May 06, 2007

New airlines are lowering business-class London fares

Business-class fares on transatlantic routes are coming down as lower-fare competition becomes more aggressive.

Two low-fare start-ups -- MaxJet and Silverjet -- say they are creating a bigger pool of business-class passengers who'll pay a little more for a lot more comfort. The third low-fare, all-business-class start-up, Eos, says it has settled comfortably into a new discount-fare niche in the top-quality business-class market across the Atlantic.

On the New York-London route, it's still possible to pay a fortune for a walk-up business-class seat. On Monday walk-up fares at British Airways and Virgin Atlantic, considered to have top business-class service, were slightly more than $10,000.

"They're offering a superb product, but that is really an incredibly large amount of money," said Joshua Marks, vice president for planning at MaxJet, which says a good part of its market is business passengers who used to fly coach or premium coach.

The walk-up New York to London round-trip fare on American Airlines was $7,723. If booked then for a flight in three weeks, business-class fares on major U.S. airlines dropped to the $3,500 level. British Airways was at about $7,000.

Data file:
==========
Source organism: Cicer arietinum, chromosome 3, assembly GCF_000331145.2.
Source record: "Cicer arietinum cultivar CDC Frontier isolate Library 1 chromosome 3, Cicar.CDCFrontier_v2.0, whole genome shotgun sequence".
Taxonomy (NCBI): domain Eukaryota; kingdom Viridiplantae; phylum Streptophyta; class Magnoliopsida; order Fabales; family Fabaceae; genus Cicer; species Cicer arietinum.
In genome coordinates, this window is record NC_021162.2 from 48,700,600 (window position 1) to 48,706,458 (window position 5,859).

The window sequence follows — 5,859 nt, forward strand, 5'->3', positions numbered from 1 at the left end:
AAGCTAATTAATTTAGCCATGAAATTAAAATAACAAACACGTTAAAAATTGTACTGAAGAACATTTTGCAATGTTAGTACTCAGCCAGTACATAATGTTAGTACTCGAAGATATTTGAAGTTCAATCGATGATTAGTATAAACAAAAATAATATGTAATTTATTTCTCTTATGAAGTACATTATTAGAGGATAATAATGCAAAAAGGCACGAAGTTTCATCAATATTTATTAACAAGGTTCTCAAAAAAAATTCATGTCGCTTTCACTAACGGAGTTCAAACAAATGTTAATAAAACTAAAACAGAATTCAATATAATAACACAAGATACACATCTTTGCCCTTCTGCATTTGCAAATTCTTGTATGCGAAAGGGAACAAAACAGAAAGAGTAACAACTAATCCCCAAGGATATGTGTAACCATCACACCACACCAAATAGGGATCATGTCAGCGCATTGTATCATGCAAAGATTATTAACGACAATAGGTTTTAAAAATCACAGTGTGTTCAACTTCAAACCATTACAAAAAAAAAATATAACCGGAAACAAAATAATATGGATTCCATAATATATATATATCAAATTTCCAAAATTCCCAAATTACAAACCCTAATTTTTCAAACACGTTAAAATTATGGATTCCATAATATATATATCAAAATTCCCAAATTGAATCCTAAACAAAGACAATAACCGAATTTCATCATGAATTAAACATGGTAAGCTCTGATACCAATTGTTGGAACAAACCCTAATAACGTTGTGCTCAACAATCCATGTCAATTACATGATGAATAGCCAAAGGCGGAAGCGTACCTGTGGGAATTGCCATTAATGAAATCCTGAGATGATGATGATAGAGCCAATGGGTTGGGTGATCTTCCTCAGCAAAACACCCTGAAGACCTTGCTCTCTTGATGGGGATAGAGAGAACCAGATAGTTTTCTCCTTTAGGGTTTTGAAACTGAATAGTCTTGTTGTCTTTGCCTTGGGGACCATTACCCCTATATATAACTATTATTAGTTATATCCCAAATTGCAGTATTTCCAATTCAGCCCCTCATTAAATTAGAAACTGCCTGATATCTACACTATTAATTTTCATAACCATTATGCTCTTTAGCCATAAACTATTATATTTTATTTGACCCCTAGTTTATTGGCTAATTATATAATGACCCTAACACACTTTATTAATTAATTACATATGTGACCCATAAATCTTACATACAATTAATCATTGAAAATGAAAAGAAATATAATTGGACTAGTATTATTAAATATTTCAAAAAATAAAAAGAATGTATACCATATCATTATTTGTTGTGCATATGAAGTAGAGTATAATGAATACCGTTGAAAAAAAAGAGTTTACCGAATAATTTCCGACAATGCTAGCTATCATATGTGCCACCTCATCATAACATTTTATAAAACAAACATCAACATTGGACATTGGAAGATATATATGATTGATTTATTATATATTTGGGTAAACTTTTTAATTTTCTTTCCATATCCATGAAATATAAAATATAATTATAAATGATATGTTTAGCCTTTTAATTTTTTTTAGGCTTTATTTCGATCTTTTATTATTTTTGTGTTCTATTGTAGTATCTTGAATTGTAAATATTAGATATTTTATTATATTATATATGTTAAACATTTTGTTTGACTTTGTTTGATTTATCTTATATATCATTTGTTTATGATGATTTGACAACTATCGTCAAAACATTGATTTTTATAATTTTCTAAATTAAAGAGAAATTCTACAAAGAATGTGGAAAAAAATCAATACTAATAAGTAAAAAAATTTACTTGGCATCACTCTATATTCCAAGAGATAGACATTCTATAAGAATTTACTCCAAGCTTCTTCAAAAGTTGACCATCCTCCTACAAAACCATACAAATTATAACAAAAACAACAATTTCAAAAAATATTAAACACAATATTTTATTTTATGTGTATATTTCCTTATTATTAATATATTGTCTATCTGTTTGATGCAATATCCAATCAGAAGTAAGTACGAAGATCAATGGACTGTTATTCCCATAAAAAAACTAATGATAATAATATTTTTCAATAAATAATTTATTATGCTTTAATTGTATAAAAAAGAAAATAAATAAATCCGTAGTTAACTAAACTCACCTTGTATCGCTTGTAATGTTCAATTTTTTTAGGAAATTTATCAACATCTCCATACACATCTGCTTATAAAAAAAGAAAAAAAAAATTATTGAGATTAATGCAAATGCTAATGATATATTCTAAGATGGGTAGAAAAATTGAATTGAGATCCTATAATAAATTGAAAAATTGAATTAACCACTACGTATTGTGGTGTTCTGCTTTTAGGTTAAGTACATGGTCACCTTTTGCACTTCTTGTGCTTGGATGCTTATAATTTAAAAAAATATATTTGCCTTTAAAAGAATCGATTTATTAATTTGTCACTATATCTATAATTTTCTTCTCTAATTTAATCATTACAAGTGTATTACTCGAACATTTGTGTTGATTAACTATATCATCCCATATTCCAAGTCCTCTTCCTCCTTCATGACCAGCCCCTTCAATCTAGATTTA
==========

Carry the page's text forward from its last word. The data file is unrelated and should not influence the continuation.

Airlines make most of their transatlantic money in first and business classes. Coach is usually a drain on profits, which is why an all-business-class airline with enticing fares can compete.

"We're not subsidizing cheapskates like me, who used to travel only in economy," said Lawrence Hunt, CEO of British-based Silverjet. Its 767s have 100 all business-class seats and an average fare "slightly over $2,000," he said. Walk-up fare can go as high as $4,000 in peak-demand periods, but, Hunt said, "on some days you'll be paying $1,700 round trip."

Silverjet recently bought a second 767 for a second New York to London flight starting in July. The company expects to take delivery of a third aircraft in November for service from New York or another major U.S. city. Silverjet's load factor -- the percentage of seats full -- was 59 percent in March, which Hunt called "almost unprecedented for a carrier in its second month of operation."

MaxJet flies between New York and London and Las Vegas and London and is about to resume flights between Washington and London, which were suspended for the winter. Average fares are about $2,000, Marks said. MaxJet says its business-class service is comparable to that on U.S. airlines.

Eos competes with the luxury service on top-level business and first-class airlines like British Airways and Virgin Atlantic on the transatlantic route. Eos flies 757s, which typically carry more than 200 passengers, outfitted with just 48 lie-flat seats. Its new schedule between New York and London has three flights on most days, for a total of 32 flights a week. Booked weeks in advance, the fare is $3,200 and less.

By Joe Sharkey, New York Times
Via: Star Tribune

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